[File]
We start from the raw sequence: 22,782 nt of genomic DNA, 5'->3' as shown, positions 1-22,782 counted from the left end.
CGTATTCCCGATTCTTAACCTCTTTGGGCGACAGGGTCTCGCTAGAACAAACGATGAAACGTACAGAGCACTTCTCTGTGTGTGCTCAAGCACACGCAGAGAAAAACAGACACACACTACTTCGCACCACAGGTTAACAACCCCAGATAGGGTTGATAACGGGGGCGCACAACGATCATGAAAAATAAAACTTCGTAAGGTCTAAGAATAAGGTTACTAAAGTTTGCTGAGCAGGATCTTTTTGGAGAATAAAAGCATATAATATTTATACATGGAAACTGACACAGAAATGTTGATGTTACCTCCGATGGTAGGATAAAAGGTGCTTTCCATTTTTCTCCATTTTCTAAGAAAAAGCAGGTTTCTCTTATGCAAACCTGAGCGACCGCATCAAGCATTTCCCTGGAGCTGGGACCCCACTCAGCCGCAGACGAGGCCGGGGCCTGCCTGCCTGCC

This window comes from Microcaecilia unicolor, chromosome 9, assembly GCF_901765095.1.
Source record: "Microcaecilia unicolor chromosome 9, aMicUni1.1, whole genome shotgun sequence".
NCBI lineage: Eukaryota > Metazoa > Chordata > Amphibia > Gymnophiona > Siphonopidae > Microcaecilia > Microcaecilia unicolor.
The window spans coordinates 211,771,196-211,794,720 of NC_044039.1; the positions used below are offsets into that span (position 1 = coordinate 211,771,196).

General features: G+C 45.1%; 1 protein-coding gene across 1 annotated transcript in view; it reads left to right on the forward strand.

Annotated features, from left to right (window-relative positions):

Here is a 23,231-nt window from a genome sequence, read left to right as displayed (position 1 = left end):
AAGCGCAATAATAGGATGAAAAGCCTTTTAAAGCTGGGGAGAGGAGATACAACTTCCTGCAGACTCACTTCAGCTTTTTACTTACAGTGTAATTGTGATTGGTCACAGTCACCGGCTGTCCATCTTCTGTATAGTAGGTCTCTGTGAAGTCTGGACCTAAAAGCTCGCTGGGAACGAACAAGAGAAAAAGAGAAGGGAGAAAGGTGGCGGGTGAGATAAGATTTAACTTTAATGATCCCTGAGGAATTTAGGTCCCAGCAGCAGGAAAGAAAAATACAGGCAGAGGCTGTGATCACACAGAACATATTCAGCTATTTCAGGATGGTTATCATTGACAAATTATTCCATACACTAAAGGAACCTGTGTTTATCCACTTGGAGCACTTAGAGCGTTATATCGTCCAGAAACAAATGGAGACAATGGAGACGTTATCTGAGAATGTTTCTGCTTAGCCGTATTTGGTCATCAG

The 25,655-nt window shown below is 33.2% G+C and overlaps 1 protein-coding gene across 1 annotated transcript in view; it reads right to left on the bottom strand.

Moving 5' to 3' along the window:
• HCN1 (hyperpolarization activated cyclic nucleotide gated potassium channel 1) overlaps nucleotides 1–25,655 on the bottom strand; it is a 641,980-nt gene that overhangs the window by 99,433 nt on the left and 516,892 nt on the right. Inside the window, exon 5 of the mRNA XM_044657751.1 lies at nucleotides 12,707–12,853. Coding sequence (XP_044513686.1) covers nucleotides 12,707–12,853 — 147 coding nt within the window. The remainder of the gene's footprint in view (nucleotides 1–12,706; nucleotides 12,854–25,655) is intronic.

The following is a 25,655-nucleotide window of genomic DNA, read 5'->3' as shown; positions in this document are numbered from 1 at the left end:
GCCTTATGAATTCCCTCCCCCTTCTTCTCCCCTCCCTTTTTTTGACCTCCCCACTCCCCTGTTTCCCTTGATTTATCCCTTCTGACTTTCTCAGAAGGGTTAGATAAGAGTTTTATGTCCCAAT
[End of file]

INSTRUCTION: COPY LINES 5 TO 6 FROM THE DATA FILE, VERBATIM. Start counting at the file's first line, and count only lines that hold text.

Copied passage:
NCBI lineage: Eukaryota > Metazoa > Chordata > Amphibia > Gymnophiona > Siphonopidae > Microcaecilia > Microcaecilia unicolor.
The window spans coordinates 211,771,196-211,794,720 of NC_044039.1; the positions used below are offsets into that span (position 1 = coordinate 211,771,196).